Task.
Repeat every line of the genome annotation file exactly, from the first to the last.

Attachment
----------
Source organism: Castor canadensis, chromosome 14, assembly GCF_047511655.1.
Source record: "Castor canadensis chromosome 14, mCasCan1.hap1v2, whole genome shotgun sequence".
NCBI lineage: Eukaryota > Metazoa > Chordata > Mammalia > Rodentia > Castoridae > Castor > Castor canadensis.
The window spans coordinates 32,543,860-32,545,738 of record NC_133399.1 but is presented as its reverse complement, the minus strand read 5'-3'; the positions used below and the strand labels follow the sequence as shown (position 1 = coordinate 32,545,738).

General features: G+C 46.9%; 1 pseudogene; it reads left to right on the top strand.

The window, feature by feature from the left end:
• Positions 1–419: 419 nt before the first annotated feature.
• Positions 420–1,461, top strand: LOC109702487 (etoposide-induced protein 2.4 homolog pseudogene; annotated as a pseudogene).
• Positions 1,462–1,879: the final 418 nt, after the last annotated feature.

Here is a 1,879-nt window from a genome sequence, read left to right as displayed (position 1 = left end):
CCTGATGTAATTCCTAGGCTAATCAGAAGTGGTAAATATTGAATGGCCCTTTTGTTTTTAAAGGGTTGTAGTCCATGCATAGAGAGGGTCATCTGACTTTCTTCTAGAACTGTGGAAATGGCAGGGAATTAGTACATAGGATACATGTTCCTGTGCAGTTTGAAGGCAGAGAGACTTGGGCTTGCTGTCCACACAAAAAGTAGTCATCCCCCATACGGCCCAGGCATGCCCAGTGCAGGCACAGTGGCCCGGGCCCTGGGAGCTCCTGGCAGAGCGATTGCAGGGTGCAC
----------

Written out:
Source organism: Castor canadensis, chromosome 14, assembly GCF_047511655.1.
Source record: "Castor canadensis chromosome 14, mCasCan1.hap1v2, whole genome shotgun sequence".
NCBI lineage: Eukaryota > Metazoa > Chordata > Mammalia > Rodentia > Castoridae > Castor > Castor canadensis.
The window spans coordinates 32,543,860-32,545,738 of record NC_133399.1 but is presented as its reverse complement, the minus strand read 5'-3'; the positions used below and the strand labels follow the sequence as shown (position 1 = coordinate 32,545,738).

General features: G+C 46.9%; 1 pseudogene; it reads left to right on the top strand.

The window, feature by feature from the left end:
• Positions 1–419: 419 nt before the first annotated feature.
• Positions 420–1,461, top strand: LOC109702487 (etoposide-induced protein 2.4 homolog pseudogene; annotated as a pseudogene).
• Positions 1,462–1,879: the final 418 nt, after the last annotated feature.

Here is a 1,879-nt window from a genome sequence, read left to right as displayed (position 1 = left end):
CCTGATGTAATTCCTAGGCTAATCAGAAGTGGTAAATATTGAATGGCCCTTTTGTTTTTAAAGGGTTGTAGTCCATGCATAGAGAGGGTCATCTGACTTTCTTCTAGAACTGTGGAAATGGCAGGGAATTAGTACATAGGATACATGTTCCTGTGCAGTTTGAAGGCAGAGAGACTTGGGCTTGCTGTCCACACAAAAAGTAGTCATCCCCCATACGGCCCAGGCATGCCCAGTGCAGGCACAGTGGCCCGGGCCCTGGGAGCTCCTGGCAGAGCGATTGCAGGGTGCAC